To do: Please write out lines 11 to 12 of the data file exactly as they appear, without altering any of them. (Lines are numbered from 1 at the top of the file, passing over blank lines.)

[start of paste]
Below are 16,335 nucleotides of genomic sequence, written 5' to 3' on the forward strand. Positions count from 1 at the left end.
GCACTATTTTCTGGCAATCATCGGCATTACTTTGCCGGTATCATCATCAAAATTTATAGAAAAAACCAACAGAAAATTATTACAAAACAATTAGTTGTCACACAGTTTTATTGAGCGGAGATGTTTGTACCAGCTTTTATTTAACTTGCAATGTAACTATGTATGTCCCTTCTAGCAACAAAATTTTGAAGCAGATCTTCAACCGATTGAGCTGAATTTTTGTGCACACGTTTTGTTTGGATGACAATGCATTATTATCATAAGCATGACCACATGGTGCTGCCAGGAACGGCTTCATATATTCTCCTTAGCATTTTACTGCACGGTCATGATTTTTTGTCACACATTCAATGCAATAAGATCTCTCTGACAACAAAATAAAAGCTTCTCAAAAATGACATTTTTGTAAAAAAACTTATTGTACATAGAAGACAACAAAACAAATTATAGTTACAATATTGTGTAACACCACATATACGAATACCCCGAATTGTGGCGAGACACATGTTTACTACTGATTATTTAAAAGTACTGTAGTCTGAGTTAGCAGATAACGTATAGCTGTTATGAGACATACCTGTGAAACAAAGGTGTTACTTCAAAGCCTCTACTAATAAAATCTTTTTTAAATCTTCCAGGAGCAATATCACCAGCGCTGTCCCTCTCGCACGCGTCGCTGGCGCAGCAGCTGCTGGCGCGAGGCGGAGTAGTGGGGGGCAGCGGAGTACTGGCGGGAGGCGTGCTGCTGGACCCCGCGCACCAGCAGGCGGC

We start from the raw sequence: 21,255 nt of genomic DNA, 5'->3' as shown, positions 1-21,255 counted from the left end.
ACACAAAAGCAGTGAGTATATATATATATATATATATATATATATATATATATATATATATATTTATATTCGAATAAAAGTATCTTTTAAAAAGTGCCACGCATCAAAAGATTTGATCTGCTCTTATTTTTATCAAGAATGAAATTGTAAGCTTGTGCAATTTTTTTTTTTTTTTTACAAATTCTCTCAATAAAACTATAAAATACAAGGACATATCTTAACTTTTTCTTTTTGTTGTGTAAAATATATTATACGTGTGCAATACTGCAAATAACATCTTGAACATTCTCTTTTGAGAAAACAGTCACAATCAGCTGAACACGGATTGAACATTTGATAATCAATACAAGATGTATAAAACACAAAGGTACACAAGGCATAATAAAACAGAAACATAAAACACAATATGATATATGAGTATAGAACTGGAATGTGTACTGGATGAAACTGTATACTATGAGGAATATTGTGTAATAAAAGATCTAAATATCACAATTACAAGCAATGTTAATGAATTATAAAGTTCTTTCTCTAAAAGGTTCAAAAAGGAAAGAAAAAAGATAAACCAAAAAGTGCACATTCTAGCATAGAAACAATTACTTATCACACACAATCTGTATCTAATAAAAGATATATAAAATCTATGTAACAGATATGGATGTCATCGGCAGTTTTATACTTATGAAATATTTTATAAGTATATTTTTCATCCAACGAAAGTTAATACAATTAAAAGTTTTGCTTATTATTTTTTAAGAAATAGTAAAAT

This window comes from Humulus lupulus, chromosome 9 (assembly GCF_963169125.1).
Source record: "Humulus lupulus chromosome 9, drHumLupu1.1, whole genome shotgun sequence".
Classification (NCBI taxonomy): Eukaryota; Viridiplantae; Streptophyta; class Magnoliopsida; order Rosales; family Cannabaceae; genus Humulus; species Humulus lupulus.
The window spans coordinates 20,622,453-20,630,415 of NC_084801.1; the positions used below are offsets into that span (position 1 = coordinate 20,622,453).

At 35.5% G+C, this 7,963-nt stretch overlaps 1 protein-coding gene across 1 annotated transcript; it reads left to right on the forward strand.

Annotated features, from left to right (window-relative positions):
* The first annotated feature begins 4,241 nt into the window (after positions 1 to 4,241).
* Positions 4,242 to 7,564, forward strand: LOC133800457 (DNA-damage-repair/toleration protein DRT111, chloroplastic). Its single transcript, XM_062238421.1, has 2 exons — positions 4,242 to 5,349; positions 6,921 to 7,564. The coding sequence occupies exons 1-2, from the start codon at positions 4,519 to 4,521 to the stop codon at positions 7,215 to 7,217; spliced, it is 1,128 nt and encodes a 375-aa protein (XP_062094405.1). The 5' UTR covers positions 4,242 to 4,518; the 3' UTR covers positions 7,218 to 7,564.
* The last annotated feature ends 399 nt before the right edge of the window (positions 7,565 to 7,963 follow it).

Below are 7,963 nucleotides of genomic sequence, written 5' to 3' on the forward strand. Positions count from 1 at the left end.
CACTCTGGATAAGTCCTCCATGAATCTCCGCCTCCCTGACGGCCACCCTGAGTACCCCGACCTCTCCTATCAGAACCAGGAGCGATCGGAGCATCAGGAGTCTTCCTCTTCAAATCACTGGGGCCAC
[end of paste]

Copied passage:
* The first annotated feature begins 4,241 nt into the window (after positions 1 to 4,241).
* Positions 4,242 to 7,564, forward strand: LOC133800457 (DNA-damage-repair/toleration protein DRT111, chloroplastic). Its single transcript, XM_062238421.1, has 2 exons — positions 4,242 to 5,349; positions 6,921 to 7,564. The coding sequence occupies exons 1-2, from the start codon at positions 4,519 to 4,521 to the stop codon at positions 7,215 to 7,217; spliced, it is 1,128 nt and encodes a 375-aa protein (XP_062094405.1). The 5' UTR covers positions 4,242 to 4,518; the 3' UTR covers positions 7,218 to 7,564.